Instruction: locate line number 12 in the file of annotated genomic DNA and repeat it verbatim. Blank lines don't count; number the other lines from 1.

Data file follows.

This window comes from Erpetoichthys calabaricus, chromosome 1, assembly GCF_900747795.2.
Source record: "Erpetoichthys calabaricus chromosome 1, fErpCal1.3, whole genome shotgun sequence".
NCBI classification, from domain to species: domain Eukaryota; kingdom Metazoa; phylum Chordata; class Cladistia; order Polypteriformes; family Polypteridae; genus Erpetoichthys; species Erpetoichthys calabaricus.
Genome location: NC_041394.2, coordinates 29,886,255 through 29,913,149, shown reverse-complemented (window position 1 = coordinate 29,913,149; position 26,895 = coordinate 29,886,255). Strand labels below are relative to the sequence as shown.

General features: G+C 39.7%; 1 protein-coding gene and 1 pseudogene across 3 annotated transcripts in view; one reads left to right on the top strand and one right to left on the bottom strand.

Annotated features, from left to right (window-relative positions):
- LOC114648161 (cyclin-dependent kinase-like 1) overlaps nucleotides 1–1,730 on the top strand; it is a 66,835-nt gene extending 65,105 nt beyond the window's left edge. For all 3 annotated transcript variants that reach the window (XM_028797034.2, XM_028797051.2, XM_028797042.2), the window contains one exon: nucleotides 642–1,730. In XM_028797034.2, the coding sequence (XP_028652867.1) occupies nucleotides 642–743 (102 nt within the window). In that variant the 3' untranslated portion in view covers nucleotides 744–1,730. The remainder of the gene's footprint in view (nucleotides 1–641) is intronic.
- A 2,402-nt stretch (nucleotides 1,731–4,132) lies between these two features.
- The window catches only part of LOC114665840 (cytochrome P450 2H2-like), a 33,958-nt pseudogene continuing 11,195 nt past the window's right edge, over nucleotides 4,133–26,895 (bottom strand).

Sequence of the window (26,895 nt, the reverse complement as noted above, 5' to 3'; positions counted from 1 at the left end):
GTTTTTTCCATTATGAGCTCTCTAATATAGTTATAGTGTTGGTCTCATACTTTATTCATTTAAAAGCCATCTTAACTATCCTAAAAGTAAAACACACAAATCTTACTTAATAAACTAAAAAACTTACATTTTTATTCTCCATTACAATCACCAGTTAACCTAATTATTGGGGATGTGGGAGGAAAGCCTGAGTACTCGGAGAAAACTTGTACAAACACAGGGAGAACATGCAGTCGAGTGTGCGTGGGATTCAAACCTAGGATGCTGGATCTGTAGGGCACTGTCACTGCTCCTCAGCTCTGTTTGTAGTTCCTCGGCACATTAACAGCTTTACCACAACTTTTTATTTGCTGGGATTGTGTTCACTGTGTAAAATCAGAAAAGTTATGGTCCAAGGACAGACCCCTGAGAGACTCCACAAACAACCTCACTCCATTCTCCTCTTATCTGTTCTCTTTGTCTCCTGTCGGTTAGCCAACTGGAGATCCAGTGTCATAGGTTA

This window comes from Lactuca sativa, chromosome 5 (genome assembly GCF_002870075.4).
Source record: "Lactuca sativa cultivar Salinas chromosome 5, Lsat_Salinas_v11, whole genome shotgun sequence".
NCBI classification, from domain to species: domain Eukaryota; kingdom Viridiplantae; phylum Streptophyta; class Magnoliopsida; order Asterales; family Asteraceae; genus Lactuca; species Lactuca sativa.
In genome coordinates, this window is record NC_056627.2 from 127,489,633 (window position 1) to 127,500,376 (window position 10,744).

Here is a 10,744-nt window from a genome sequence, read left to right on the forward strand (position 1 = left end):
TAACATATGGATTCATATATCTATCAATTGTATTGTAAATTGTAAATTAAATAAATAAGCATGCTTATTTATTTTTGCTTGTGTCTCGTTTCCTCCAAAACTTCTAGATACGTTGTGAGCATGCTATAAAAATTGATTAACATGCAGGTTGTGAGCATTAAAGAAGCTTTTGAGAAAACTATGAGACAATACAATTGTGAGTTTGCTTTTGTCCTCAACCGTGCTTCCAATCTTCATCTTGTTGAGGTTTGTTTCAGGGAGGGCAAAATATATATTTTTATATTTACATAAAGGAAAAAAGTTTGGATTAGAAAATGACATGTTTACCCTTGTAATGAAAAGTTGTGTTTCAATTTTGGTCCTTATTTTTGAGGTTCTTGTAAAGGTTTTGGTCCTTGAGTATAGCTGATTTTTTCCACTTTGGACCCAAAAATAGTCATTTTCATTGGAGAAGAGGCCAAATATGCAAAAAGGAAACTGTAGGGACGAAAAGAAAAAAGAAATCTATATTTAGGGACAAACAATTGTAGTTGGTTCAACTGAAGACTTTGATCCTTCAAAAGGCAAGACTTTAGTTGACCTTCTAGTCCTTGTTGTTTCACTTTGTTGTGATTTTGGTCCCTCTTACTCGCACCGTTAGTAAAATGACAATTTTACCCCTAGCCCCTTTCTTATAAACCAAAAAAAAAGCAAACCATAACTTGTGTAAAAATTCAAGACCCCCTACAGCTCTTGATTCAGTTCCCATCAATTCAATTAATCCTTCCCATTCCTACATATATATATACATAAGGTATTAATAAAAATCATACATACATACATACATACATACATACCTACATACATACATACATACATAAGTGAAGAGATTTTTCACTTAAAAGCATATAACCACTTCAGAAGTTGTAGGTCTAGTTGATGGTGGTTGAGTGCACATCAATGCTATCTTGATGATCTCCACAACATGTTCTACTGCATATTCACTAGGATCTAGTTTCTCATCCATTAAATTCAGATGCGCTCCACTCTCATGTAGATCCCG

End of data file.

This window comes from Lactuca sativa, chromosome 5 (genome assembly GCF_002870075.4).